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That is exactly my fear and, it seems, Lord Sumption's. That politicians desire power is no surprise. Who else would be attracted to living parasitically on their fellow-men while bossing them about? I fear the desire for such status is a kind of mental illness and that, just as paedophiles are drawn to work in children's homes, those who seek political office or a place in the state administration are more than averagely likely to be dangerous. We would be better with a parliament selected at random from the electoral register, but the random decent people who got the job would not want it so would side with the rent-seeking power fiends if it's ever proposed. Best of all would be for the state's power to be severely limited. Given the attitudes revealed during this crisis, I fear than any written UK constitution prepared now would not be nearly as good as America's, which is itself under constant attack. Frankly, I am more disappointed by my fellow-voters of whom I naively expected better than by the politicians of whom I expected nothing.
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Liberal democracy will be the biggest casualty of this pandemic. I tweeted several paragraphs from this excellent article before realising the way I used to do this was better and turned to my blog. The article lifted my spirits because Lord Sumption, pillar of the legal Establishment, is articulating all... Continue reading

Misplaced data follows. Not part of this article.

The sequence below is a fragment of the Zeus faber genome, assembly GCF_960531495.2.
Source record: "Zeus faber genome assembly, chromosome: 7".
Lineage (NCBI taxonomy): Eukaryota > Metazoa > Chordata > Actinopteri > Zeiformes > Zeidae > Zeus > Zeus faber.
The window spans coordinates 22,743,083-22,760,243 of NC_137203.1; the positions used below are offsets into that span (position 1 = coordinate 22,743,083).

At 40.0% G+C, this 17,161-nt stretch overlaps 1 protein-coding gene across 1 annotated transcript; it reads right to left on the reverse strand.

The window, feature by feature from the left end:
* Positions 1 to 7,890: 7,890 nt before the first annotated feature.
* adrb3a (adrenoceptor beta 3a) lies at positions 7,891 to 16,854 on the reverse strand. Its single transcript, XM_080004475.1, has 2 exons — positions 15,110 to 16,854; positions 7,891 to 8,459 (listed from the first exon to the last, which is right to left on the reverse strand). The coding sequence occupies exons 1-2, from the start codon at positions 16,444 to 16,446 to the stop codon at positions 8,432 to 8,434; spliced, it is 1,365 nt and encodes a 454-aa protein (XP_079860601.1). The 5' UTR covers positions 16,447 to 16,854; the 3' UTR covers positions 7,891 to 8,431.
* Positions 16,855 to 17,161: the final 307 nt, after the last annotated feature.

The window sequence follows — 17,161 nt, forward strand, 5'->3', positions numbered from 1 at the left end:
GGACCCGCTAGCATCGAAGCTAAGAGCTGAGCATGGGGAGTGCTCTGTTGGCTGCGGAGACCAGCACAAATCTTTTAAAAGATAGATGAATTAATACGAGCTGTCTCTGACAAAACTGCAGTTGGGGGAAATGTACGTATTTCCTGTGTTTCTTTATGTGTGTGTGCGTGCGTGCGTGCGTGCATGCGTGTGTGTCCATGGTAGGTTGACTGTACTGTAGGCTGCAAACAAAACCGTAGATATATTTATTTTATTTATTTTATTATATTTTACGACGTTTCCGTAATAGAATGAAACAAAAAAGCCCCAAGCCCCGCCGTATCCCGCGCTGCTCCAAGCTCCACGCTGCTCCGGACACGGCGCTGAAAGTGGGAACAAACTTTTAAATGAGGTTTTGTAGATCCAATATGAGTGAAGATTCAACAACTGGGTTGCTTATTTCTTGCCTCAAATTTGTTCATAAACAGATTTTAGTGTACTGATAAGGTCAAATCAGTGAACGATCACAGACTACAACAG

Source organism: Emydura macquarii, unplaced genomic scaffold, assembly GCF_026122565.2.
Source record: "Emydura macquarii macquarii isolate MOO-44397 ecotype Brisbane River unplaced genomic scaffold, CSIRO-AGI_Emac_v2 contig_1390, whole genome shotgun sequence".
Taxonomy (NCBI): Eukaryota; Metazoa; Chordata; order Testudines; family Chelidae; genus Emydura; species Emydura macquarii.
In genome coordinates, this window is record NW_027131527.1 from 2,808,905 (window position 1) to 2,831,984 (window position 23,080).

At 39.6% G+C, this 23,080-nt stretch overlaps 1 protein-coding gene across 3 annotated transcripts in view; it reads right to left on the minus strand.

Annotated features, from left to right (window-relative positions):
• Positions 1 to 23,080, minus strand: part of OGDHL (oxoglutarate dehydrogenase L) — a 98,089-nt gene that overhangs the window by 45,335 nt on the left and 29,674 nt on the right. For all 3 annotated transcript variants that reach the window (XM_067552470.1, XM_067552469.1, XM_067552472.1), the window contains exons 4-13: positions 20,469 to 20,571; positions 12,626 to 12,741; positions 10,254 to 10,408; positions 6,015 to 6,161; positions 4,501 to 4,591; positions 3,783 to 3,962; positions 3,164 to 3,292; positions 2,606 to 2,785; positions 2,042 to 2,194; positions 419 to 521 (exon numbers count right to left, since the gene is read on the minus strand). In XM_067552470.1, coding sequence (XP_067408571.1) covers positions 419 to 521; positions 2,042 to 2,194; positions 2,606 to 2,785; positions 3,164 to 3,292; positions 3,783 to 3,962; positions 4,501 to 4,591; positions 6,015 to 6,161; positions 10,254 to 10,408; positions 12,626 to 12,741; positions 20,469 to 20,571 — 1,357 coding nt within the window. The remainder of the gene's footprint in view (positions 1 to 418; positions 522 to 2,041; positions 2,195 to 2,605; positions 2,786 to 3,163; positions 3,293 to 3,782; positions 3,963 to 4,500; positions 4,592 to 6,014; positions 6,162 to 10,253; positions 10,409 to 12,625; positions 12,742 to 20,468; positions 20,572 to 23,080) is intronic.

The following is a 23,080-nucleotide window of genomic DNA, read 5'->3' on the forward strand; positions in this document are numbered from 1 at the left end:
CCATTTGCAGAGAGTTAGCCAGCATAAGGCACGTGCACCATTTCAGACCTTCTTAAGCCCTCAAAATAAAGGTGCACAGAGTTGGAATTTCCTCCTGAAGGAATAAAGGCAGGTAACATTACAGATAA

Posted Feb 16, 2021 at THE LAST DITCH
I would cheerfully die for Enlightenment values. As my personal life is usually a delight, perhaps it’s as well the gods seem not to be offering that reward for such a sacrifice.
Toggle Commented Feb 6, 2021 on History's greatest tweet? at THE LAST DITCH
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That’s a good one! I hope you’re well. I remember our lunch together very fondly.
Toggle Commented Feb 6, 2021 on History's greatest tweet? at THE LAST DITCH
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It occurs to me that the greatest Tweeter of the Age of Reason might have been Diderot. His "Mankind will never be free until the last king is strangled with the entrails of the last priest" was very much in the violent, hateful style favoured by many Twitter users.
Toggle Commented Feb 2, 2021 on History's greatest tweet? at THE LAST DITCH